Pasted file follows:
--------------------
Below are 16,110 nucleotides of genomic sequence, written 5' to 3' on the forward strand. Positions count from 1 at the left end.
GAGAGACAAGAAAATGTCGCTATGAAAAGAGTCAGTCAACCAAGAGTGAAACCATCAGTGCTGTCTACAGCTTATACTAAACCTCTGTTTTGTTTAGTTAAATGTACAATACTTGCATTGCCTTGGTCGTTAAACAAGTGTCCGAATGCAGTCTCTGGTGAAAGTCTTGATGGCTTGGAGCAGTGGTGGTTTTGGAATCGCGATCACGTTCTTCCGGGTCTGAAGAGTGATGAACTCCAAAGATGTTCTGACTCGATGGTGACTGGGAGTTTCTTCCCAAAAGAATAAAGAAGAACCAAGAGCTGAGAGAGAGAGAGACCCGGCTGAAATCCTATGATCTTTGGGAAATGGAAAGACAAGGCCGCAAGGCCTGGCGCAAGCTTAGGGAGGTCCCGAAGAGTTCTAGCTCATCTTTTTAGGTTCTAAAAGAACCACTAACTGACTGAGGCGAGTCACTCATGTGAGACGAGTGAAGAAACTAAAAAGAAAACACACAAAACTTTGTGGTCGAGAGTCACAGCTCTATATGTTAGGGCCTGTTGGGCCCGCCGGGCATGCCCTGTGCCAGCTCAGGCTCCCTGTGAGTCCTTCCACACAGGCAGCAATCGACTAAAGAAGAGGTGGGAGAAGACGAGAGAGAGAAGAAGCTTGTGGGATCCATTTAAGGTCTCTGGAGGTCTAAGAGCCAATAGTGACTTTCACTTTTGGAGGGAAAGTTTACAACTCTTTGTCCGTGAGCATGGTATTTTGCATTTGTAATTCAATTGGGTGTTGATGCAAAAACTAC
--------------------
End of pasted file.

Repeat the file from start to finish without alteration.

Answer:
Below are 16,110 nucleotides of genomic sequence, written 5' to 3' on the forward strand. Positions count from 1 at the left end.
GAGAGACAAGAAAATGTCGCTATGAAAAGAGTCAGTCAACCAAGAGTGAAACCATCAGTGCTGTCTACAGCTTATACTAAACCTCTGTTTTGTTTAGTTAAATGTACAATACTTGCATTGCCTTGGTCGTTAAACAAGTGTCCGAATGCAGTCTCTGGTGAAAGTCTTGATGGCTTGGAGCAGTGGTGGTTTTGGAATCGCGATCACGTTCTTCCGGGTCTGAAGAGTGATGAACTCCAAAGATGTTCTGACTCGATGGTGACTGGGAGTTTCTTCCCAAAAGAATAAAGAAGAACCAAGAGCTGAGAGAGAGAGAGACCCGGCTGAAATCCTATGATCTTTGGGAAATGGAAAGACAAGGCCGCAAGGCCTGGCGCAAGCTTAGGGAGGTCCCGAAGAGTTCTAGCTCATCTTTTTAGGTTCTAAAAGAACCACTAACTGACTGAGGCGAGTCACTCATGTGAGACGAGTGAAGAAACTAAAAAGAAAACACACAAAACTTTGTGGTCGAGAGTCACAGCTCTATATGTTAGGGCCTGTTGGGCCCGCCGGGCATGCCCTGTGCCAGCTCAGGCTCCCTGTGAGTCCTTCCACACAGGCAGCAATCGACTAAAGAAGAGGTGGGAGAAGACGAGAGAGAGAAGAAGCTTGTGGGATCCATTTAAGGTCTCTGGAGGTCTAAGAGCCAATAGTGACTTTCACTTTTGGAGGGAAAGTTTACAACTCTTTGTCCGTGAGCATGGTATTTTGCATTTGTAATTCAATTGGGTGTTGATGCAAAAACTAC